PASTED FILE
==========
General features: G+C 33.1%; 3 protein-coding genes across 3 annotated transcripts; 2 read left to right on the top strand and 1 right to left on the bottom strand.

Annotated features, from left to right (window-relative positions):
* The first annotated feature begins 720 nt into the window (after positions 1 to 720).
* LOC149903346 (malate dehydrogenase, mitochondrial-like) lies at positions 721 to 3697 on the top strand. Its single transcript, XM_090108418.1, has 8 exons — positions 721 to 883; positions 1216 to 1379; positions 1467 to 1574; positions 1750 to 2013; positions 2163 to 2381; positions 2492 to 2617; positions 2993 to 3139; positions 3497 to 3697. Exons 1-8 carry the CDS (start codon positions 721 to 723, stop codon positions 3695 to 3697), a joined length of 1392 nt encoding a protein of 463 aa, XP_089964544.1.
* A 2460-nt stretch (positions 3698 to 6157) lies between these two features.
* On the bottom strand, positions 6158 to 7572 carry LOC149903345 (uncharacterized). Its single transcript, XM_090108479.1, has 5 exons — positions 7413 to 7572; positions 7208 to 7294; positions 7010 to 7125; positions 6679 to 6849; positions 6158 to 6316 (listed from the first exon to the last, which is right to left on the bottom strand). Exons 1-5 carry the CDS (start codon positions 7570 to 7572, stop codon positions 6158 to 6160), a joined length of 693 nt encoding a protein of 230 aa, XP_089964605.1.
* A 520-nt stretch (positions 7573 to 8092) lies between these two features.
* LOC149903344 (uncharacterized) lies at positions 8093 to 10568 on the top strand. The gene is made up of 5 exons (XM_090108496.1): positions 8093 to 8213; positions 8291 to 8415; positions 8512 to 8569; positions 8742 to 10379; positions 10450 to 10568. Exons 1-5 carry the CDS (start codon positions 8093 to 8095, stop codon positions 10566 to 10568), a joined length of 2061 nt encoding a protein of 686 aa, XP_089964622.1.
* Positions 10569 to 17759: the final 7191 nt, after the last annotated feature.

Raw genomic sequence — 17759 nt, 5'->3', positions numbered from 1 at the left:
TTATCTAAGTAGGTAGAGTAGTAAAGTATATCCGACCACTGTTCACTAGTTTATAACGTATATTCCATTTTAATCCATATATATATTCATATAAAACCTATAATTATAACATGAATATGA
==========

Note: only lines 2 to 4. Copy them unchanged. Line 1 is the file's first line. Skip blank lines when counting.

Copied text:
Annotated features, from left to right (window-relative positions):
* The first annotated feature begins 720 nt into the window (after positions 1 to 720).
* LOC149903346 (malate dehydrogenase, mitochondrial-like) lies at positions 721 to 3697 on the top strand. Its single transcript, XM_090108418.1, has 8 exons — positions 721 to 883; positions 1216 to 1379; positions 1467 to 1574; positions 1750 to 2013; positions 2163 to 2381; positions 2492 to 2617; positions 2993 to 3139; positions 3497 to 3697. Exons 1-8 carry the CDS (start codon positions 721 to 723, stop codon positions 3695 to 3697), a joined length of 1392 nt encoding a protein of 463 aa, XP_089964544.1.